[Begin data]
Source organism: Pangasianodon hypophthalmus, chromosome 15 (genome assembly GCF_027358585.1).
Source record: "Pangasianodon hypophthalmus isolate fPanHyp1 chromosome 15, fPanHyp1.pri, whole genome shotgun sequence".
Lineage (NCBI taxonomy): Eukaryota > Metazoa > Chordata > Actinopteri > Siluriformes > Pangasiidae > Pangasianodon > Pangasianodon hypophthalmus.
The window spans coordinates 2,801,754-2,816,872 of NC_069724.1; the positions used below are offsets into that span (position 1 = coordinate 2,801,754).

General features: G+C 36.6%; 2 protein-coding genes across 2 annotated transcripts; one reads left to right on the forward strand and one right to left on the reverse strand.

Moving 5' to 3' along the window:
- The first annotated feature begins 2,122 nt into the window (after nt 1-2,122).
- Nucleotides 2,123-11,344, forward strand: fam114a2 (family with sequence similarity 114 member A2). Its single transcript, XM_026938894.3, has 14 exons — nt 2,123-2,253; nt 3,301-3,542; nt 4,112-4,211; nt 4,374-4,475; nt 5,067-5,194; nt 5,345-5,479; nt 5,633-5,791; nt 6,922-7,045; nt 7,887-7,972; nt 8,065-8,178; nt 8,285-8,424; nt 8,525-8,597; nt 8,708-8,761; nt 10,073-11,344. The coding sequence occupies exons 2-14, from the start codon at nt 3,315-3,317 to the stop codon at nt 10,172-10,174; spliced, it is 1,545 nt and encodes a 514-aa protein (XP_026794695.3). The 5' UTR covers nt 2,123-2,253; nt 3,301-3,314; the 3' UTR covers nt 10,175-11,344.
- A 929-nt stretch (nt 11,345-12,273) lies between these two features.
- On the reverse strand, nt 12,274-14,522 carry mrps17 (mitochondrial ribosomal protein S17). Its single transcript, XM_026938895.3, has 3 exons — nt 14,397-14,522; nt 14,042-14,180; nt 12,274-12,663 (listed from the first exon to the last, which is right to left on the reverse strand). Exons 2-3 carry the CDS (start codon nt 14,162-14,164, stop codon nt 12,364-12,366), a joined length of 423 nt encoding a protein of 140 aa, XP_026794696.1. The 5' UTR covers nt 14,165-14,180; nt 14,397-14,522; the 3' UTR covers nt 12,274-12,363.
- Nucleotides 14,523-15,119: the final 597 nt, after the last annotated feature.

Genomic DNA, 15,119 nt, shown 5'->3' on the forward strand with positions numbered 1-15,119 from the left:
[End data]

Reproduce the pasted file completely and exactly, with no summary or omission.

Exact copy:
Source organism: Pangasianodon hypophthalmus, chromosome 15 (genome assembly GCF_027358585.1).
Source record: "Pangasianodon hypophthalmus isolate fPanHyp1 chromosome 15, fPanHyp1.pri, whole genome shotgun sequence".
Lineage (NCBI taxonomy): Eukaryota > Metazoa > Chordata > Actinopteri > Siluriformes > Pangasiidae > Pangasianodon > Pangasianodon hypophthalmus.
The window spans coordinates 2,801,754-2,816,872 of NC_069724.1; the positions used below are offsets into that span (position 1 = coordinate 2,801,754).

General features: G+C 36.6%; 2 protein-coding genes across 2 annotated transcripts; one reads left to right on the forward strand and one right to left on the reverse strand.

Moving 5' to 3' along the window:
- The first annotated feature begins 2,122 nt into the window (after nt 1-2,122).
- Nucleotides 2,123-11,344, forward strand: fam114a2 (family with sequence similarity 114 member A2). Its single transcript, XM_026938894.3, has 14 exons — nt 2,123-2,253; nt 3,301-3,542; nt 4,112-4,211; nt 4,374-4,475; nt 5,067-5,194; nt 5,345-5,479; nt 5,633-5,791; nt 6,922-7,045; nt 7,887-7,972; nt 8,065-8,178; nt 8,285-8,424; nt 8,525-8,597; nt 8,708-8,761; nt 10,073-11,344. The coding sequence occupies exons 2-14, from the start codon at nt 3,315-3,317 to the stop codon at nt 10,172-10,174; spliced, it is 1,545 nt and encodes a 514-aa protein (XP_026794695.3). The 5' UTR covers nt 2,123-2,253; nt 3,301-3,314; the 3' UTR covers nt 10,175-11,344.
- A 929-nt stretch (nt 11,345-12,273) lies between these two features.
- On the reverse strand, nt 12,274-14,522 carry mrps17 (mitochondrial ribosomal protein S17). Its single transcript, XM_026938895.3, has 3 exons — nt 14,397-14,522; nt 14,042-14,180; nt 12,274-12,663 (listed from the first exon to the last, which is right to left on the reverse strand). Exons 2-3 carry the CDS (start codon nt 14,162-14,164, stop codon nt 12,364-12,366), a joined length of 423 nt encoding a protein of 140 aa, XP_026794696.1. The 5' UTR covers nt 14,165-14,180; nt 14,397-14,522; the 3' UTR covers nt 12,274-12,363.
- Nucleotides 14,523-15,119: the final 597 nt, after the last annotated feature.

Genomic DNA, 15,119 nt, shown 5'->3' on the forward strand with positions numbered 1-15,119 from the left: